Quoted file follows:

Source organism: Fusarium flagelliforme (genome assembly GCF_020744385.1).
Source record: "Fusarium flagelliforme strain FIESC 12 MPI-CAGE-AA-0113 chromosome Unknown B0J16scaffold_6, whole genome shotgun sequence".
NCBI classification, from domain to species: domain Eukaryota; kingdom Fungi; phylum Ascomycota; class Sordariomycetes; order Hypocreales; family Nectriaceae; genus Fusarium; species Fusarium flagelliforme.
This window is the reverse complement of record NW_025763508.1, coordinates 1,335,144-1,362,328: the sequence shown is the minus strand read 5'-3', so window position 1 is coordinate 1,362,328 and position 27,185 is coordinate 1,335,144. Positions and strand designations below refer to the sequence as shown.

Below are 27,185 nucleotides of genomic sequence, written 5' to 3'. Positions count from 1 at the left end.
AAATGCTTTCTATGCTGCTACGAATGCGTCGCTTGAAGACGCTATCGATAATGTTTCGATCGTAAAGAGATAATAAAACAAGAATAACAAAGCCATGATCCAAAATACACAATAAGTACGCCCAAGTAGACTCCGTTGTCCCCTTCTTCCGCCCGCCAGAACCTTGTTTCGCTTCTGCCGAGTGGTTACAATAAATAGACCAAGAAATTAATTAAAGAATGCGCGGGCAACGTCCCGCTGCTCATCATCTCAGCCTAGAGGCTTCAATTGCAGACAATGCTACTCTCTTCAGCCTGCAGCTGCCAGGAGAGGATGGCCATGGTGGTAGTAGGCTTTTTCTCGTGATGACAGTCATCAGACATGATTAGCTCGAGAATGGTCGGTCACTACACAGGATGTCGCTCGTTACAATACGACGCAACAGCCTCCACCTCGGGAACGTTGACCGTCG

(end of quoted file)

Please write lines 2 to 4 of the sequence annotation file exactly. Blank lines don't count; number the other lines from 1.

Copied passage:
Source record: "Fusarium flagelliforme strain FIESC 12 MPI-CAGE-AA-0113 chromosome Unknown B0J16scaffold_6, whole genome shotgun sequence".
NCBI classification, from domain to species: domain Eukaryota; kingdom Fungi; phylum Ascomycota; class Sordariomycetes; order Hypocreales; family Nectriaceae; genus Fusarium; species Fusarium flagelliforme.
This window is the reverse complement of record NW_025763508.1, coordinates 1,335,144-1,362,328: the sequence shown is the minus strand read 5'-3', so window position 1 is coordinate 1,362,328 and position 27,185 is coordinate 1,335,144. Positions and strand designations below refer to the sequence as shown.